|By Cosby Woodruff, Montgomery Advertiser,
Ala.McClatchy-Tribune Regional News
Nov. 12, 2010--The yellow line down the western-most block of Tallapoosa Street has been something of a line of demarcation the night before most Auburn home football games this fall.
Auburn's football team has set up camp at the Renaissance Montgomery Hotel & Spa at the Convention Center before its home football games.
Many foes have set up shop across the street at the Embassy Suites. So far this year, South Carolina, Arkansas and LSU have been guests at the Embassy.
That makes the street between the hotels almost a ground zero the night before the game, but the hotels like it.
It is a block sale of plenty of rooms, plus audiovisual equipment and food service. In short, bringing in a football team and support staff is big business, but it comes with its own set of unique demands.
Tom Quatrochi, general manager at the Embassy Suites, said teams want as much privacy as they can get, great service, meeting space and lots of food.
Carolyn Dwyer, area director of sales and marketing for the Renaissance, said the most important thing is a reputation for doing it right.
Both hotels said college football teams are different than other groups in their requests for as much privacy as possible and their dietary demands.
An accounting convention, for example, is unlikely to draw autograph seekers, and most CPAs can't match a 300-pound lineman in food consumption.
"They eat a lot of food, plus they eat every couple of hours," Quatrochi said.
A typical serving schedule might include an arrival snack, a large dinner the night before the game, a bedtime snack, a wake-up continental breakfast, a mid-morning full breakfast and a boxed lunch for the bus ride to the stadium, he said.
In between meals, the coaches expect plenty of performance beverages.
Watching players put all that food away can inspire awe in hotel workers.
"It is pretty impressive," Dwyer said.
Preparing all that food taxes the kitchen staff more on the quantity end than on the creative side. College football teams generally send detailed lists of what items are to be on the menu, and often how they should be prepared.
The ability to feed a team of hungry players is only one of the requirements teams look for when booking a pre-game place to stay.
The hotel must be able, and willing, to meet demands on accommodations, meeting space and even the check-in procedures.
Rooms are pre-assigned, and the team officially is checked in long before the buses pull up in front of the hotel, Quatrochi said. Each player's room card is placed in an envelope, and they are arranged alphabetically on a table in the lobby.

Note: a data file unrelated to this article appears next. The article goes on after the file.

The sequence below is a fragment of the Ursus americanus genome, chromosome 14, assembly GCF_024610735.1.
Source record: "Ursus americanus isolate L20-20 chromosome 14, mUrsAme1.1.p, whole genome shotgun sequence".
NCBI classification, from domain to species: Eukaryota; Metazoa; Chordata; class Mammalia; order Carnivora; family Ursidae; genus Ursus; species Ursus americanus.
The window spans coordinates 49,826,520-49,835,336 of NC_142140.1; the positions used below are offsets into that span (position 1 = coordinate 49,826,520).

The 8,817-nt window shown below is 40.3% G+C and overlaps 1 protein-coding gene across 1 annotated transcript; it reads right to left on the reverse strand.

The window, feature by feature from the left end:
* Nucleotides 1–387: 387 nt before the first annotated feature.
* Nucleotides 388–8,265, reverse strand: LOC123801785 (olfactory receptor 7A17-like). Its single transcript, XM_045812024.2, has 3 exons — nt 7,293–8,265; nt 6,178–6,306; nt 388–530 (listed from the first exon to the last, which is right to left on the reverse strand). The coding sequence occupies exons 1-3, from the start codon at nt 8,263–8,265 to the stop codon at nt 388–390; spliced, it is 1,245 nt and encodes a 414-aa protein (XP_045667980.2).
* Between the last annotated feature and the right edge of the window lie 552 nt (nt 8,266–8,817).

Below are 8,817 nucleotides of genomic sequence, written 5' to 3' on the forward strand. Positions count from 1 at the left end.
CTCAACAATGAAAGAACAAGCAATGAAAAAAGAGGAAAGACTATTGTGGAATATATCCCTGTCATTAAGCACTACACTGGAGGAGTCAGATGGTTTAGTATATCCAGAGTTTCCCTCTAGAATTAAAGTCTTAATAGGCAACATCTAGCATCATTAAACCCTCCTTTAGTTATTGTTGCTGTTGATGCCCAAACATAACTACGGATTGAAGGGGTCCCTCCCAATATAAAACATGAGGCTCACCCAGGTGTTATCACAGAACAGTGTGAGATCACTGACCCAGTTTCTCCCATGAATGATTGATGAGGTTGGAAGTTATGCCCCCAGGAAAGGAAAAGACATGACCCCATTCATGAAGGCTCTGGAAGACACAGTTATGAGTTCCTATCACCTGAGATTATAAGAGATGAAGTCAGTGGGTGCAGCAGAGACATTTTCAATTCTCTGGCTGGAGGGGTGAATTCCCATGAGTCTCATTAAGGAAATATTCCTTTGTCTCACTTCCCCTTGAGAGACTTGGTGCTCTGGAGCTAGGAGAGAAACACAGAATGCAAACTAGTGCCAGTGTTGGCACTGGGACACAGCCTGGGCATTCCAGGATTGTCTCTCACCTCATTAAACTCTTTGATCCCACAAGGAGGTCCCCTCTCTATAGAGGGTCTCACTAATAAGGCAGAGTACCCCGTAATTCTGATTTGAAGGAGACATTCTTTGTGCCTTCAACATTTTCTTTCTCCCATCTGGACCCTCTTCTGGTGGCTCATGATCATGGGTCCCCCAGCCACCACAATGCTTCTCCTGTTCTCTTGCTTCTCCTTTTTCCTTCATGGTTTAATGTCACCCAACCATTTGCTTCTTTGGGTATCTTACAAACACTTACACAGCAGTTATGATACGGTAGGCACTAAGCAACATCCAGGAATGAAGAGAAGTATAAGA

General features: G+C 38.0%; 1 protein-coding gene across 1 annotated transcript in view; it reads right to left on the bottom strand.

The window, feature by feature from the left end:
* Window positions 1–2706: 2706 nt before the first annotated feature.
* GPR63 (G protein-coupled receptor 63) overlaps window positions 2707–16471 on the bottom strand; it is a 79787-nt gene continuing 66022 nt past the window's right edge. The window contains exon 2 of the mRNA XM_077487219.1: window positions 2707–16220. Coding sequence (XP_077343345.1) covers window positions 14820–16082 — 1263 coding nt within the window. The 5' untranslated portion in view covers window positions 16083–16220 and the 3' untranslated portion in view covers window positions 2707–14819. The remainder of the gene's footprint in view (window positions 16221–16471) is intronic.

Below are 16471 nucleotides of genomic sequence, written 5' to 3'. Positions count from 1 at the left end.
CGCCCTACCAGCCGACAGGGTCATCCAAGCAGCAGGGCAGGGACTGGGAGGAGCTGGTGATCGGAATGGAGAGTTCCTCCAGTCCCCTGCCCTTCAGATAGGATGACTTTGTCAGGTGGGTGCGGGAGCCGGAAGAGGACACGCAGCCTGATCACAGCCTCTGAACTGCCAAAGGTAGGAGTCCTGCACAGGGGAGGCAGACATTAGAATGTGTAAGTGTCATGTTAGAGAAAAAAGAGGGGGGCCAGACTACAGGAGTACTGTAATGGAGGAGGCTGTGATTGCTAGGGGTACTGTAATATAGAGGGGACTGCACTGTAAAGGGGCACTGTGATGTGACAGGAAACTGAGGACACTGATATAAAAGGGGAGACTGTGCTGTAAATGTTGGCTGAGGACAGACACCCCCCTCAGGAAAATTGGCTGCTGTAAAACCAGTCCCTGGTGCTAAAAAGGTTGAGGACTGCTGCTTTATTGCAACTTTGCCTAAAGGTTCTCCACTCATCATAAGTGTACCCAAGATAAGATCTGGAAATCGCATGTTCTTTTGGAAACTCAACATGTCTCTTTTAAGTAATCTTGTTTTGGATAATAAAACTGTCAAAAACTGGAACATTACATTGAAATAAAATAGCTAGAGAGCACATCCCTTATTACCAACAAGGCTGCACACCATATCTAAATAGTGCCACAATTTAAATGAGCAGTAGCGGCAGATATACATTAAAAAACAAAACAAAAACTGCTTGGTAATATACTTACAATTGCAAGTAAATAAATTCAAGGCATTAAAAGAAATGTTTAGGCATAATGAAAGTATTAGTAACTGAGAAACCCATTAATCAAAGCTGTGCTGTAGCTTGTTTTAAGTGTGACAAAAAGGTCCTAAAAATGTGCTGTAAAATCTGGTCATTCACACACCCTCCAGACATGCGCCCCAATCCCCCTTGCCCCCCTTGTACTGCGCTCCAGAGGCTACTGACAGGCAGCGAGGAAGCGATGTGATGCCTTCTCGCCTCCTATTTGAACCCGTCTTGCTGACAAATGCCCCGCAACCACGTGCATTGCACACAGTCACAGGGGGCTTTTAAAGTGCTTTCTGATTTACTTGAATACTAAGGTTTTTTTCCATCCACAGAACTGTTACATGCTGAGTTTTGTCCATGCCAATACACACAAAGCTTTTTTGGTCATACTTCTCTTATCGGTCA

That way, the team can simply walk in the door with each player finding his key quickly before heading to the room.
Both the Embassy Suites and the Renaissance are multi-floor properties -- Embassy Suites has seven floors of rooms and the Renaissance has 10. The team must be concentrated on just two or three floors rather than scattered throughout the hotel. That keeps fans away from players as much as possible.
In fact, Quatrochi said most teams don't want the hotel to market itself as the official team hotel, which would encourage supporters coming to the road game to stay at the hotel and create more threats of disruptions.
While both hotels are more than happy to have college teams as guests, they must keep the doors open for other guests at the same time. At the Embassy Suites, a typical team will occupy about 35 percent of its rooms. At the Renaissance, Auburn generally fills about 20 percent of the rooms.
When the teams are at the hotel, players are engaged in one of three activities most of the time. They are eating, sleeping or meeting.
The hotel must be able to provide a large enough room for complete team meetings and enough smaller rooms for position-by-position meetings. Each room must be fully equipped for the team's audio and visual demands.
Of course, before a hotel can even get a football team to give it a look, it must be in the right place. The downtown Montgomery hotels have location in their favor.
Both are convenient to Montgomery Regional Airport and provide easy access to Auburn on Interstate 85. They are close enough for it to be a short drive to the game, but far enough away that they are isolated from any on-campus, pre-game craziness.
Still, that is far from enough to ensure the property will bring in sports teams.
Dwyer said the much newer Renaissance was at first not successful in bringing in a football team, but once attracted the band traveling to Auburn for a game. That went so well, teams began to give the hotel a chance.
"It is so hard to get your foot in the door," she said. "The football teams are very clear on what they want, and it has to be perfect."
Quatrochi said his property had to work to build a reputation as well. He said it has done so.
"We have pictures of almost every SEC coach in our hotel," he said.
Neither property would discuss how much a team might spend on a pre-game visit, but said the business is substantial.
"College football in general generates so much money," Quatrochi said.
He said most SEC teams have about the same travel budget and expectations.
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